According to the most recent research report from ESG and the Information System Security Association International (ISSA), 57% of organizations claim that they’ve been impacted by the global cybersecurity skills shortage, while 44% of organizations believe the skills shortage has gotten worse over the past few years. The result? Increasing workloads on existing cybersecurity staff, job requisitions open for weeks or months, and high burnout rates and attrition for cybersecurity professionals. (ESG and ISSA will update and present their latest research at this year’s RSA conference.)
Last summer’s datacenter outage at one of the UK’s largest hospitals took two months to completely rectify because of the complexity associated with 371 legacy IT systems, a new report has found.
Guy’s and St Thomas’ NHS Foundation Trust suffered an IT outage at the peak of last summer’s heatwave, when temperatures hit 40°C (104°F), causing two linked datacenters to fail simultaneously. Each had been designed as backup for the other.
The failure resulted in most of the clinical IT systems at the trust’s London hospitals and related community services becoming unavailable to users, forcing staff to employ a paper-based system to keep records and find information.
The trust incurred £1.4 million ($1.7 million) in out-of-plan spending on technology services to respond to the incident. This included a cloud-hosted environment to provide resilience for data backups and a third-party specialist recovery service to image and extract data from the corrupted disks damaged during the datacenter failure.
A new class of activity-tracking apps that have recently had significant success on Google Play, the official software store for Android, has been downloaded onto more than 20 million devices. The apps present themselves as a pedometer, fitness, and habit-building tools, promising to award users randomly for maintaining an active lifestyle, achieving distance targets, etc.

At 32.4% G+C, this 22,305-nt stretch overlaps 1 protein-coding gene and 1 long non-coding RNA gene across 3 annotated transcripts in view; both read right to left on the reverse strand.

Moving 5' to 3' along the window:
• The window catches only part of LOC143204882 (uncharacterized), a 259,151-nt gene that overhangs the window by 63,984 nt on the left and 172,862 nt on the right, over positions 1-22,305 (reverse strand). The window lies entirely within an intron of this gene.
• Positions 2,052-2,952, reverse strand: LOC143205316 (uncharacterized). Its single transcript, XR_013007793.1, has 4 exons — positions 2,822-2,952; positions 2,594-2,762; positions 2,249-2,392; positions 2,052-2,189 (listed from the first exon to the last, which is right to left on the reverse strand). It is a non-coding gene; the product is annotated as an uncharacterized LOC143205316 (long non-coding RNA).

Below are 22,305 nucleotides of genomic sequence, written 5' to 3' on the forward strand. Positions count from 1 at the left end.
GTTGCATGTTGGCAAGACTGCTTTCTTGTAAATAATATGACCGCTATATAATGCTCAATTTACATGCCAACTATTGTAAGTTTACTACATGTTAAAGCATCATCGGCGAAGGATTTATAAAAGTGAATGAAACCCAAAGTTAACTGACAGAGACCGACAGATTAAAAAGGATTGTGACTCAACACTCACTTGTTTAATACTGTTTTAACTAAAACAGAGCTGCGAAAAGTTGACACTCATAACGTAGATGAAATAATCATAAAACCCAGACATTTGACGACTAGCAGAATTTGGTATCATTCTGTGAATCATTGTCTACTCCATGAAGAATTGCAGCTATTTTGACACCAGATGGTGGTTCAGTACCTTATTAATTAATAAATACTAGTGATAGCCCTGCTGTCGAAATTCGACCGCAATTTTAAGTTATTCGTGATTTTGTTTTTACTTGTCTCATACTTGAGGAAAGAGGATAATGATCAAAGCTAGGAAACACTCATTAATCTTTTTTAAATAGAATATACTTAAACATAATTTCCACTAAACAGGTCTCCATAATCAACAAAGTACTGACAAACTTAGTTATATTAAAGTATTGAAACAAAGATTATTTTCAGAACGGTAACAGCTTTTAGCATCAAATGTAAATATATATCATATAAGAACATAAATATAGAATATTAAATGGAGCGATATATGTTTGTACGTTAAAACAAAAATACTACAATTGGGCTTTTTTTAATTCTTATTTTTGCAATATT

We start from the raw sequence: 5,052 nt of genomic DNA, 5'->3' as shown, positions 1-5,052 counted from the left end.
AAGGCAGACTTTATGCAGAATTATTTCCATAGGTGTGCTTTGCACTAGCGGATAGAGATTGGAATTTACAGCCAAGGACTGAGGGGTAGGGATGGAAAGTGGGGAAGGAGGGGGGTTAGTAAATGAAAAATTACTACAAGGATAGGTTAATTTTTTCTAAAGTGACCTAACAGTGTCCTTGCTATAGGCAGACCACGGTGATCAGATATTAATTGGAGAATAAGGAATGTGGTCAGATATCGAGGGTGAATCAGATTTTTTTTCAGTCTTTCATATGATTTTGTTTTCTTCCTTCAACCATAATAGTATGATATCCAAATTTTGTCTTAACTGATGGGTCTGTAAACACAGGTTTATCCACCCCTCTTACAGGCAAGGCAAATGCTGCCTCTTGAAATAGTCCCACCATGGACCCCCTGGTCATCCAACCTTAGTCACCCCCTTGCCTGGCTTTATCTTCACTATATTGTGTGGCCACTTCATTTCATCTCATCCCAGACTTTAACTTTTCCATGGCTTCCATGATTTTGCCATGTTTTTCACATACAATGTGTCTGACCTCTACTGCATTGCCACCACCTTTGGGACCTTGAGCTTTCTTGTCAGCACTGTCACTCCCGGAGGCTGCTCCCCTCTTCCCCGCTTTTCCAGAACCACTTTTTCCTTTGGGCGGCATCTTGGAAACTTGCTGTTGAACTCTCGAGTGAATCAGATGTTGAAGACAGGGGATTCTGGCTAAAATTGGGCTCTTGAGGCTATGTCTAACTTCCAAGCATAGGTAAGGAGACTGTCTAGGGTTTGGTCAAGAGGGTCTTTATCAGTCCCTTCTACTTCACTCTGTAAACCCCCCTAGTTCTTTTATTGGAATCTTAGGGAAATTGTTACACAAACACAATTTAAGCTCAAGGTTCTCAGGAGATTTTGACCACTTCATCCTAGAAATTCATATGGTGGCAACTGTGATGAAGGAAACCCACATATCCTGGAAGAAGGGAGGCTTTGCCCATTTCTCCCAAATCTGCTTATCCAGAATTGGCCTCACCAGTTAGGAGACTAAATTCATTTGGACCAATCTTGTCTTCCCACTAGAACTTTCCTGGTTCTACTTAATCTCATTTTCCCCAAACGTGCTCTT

But, according to a report by the Dr. Web antivirus, the prizes could be difficult to redeem or are only partially made accessible after requiring users to watch a lot of advertising.
The expansion of potential cyber threats has increased due to the integration of connected devices, the Internet of Things (IoT), and the convergence of IT and OT in railway operations.
In this Help Net Security interview, Dimitri van Zantvliet is the Cybersecurity Director/CISO of Dutch Railways, and co-chair to the Dutch and European Rail ISAC, talks about cyber attacks on railway systems, build a practical cybersecurity approach, as well as cyber legislation.
The railroad industry is going through a significant shift. Whenever a connected device is added, an attacker has a new opportunity to exploit it. How has your job evolved with increasing digital transformation?
At the Dutch Railways (but this goes for our entire sector), our cyber jobs have evolved to focus more heavily on cybersecurity in the face of increased digital transformation, -threat landscape, and -cyber legislation. With the integration of connected devices, the IoT and IT-OT convergence throughout our operations, the attack surface for potential cyber threats has greatly expanded.
Russian hackers have proved yet again how quickly cyber attacks can be used to respond to global events with a series of DDoS attacks on German infrastructure and government websites in response to the country’s plan to send tanks to Ukraine.
The efforts, according to Germany’s cyber security agency, the BSI, were largely in vain. “Currently, some websites are not accessible. There are currently no indications of direct effects on the respective services and, according to the BSI’s assessment, these are not to be expected,” the BSI declared.
Germany announced the transfer of 14 Leopard 2 A6 tanks to Ukraine on Wednesday, jointly with the US saying it would send 31 M1 Abrams tanks to the besieged nation. Germany reportedly refused to send tanks without the US making a similar offer, in hopes that might head off a Russian response.